Forget what you know about polka. It's not just riff-repeating dance music played by accordion-wielding drunks, argues Bob Dolgan, author of America's Polka King: The Real Story of Frankie Yankovic. It was an integral part of post-war culture. In a way, polka was the hip-hop of its era: It celebrated hedonistic good times, its stars were blinged-out egomaniacs, and the whole scene copped a carpe diem attitude. And nobody embodied that ethos more than Cleveland's Yankovic. Says Dolgan: "He was a grade-A character."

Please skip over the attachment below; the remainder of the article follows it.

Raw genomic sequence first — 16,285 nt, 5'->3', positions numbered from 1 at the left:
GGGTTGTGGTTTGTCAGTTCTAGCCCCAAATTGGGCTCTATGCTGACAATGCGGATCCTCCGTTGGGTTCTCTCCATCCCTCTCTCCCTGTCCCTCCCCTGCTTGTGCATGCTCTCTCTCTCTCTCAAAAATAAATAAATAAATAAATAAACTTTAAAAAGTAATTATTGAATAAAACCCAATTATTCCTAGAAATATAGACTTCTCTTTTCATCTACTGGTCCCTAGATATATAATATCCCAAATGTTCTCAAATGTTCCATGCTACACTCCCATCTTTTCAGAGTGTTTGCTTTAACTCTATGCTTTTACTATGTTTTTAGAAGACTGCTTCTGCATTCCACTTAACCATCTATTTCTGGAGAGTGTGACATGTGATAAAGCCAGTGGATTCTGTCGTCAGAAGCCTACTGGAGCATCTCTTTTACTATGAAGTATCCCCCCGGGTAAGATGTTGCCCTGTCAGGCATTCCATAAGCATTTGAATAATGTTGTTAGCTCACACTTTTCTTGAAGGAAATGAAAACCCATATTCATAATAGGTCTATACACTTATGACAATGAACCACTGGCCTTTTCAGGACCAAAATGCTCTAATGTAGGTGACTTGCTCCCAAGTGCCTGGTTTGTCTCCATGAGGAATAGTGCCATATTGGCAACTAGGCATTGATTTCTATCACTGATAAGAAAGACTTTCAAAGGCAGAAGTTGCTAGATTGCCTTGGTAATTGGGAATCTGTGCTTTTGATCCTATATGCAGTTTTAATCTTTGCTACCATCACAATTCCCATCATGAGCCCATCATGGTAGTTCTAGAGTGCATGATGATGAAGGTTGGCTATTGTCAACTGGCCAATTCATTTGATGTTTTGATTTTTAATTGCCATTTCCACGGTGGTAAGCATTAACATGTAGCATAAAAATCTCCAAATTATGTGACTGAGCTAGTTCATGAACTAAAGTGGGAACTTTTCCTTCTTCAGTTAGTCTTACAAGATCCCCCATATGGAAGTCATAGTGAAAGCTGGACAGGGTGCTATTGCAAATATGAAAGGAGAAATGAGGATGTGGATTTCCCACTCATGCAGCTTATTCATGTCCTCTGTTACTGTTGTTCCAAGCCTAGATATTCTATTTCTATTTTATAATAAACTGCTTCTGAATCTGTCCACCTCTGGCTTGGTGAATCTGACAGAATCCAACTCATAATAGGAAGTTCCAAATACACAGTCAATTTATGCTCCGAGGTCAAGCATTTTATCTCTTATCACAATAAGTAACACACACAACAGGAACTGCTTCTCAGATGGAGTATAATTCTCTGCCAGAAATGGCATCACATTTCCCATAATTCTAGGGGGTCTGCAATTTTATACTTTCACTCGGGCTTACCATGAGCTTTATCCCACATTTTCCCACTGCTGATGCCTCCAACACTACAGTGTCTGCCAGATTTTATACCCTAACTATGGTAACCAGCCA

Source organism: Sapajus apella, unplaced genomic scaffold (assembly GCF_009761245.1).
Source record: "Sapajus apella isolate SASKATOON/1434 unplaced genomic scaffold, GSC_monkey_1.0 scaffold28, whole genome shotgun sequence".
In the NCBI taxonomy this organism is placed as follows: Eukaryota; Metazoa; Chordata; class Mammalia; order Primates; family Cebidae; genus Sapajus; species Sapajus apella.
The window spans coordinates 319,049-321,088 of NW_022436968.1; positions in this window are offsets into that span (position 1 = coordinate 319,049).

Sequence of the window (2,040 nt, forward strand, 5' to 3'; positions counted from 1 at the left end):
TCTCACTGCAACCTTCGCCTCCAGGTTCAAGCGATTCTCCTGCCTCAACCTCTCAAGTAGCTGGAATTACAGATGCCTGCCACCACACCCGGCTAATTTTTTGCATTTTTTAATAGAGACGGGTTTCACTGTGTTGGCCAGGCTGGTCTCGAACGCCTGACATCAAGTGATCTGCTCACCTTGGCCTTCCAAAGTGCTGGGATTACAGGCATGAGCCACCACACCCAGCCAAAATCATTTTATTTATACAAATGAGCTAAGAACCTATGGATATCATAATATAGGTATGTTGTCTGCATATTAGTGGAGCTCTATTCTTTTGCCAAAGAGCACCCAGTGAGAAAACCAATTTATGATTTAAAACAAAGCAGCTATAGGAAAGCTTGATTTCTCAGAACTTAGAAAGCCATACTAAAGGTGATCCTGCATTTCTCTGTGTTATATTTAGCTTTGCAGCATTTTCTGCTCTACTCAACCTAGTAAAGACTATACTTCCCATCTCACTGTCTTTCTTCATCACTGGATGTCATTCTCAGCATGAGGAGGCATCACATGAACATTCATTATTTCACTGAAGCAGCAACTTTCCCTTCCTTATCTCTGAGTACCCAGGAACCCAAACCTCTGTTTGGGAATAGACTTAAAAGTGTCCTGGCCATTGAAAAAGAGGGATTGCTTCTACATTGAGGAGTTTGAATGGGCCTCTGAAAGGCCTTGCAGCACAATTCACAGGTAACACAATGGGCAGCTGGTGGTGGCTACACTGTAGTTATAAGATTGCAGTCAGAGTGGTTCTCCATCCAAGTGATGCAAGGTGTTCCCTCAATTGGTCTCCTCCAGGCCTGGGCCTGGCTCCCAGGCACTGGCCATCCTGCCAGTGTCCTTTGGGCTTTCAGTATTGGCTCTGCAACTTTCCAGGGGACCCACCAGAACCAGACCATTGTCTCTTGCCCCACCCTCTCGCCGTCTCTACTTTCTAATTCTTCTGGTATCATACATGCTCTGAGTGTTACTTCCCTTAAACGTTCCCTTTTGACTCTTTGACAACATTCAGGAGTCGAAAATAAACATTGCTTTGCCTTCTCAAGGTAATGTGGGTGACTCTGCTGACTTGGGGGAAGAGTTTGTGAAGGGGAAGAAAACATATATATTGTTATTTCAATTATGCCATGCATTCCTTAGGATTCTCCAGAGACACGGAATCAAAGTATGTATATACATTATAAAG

Dolgan, who helped pen Yankovic's autobiography in 1977, says that America's Polka King came out of his desire to tell the truth. "Like all autobiographies, Frank sugarcoated things," he says. "I wanted to tell the honest story." Yankovic became a millionaire after scoring nationwide best-sellers with songs like "Just Because." He'd stuff his pockets with cash, flaunting his riches like Diddy on a Saturday night. He burned through two wives before settling down with the third. And one of his sons killed himself, while another spent time in prison. "Frank came from humble beginnings," says Dolgan. "He would've ended up a factory worker if it wasn't for polka."
Sat., Nov. 25, noon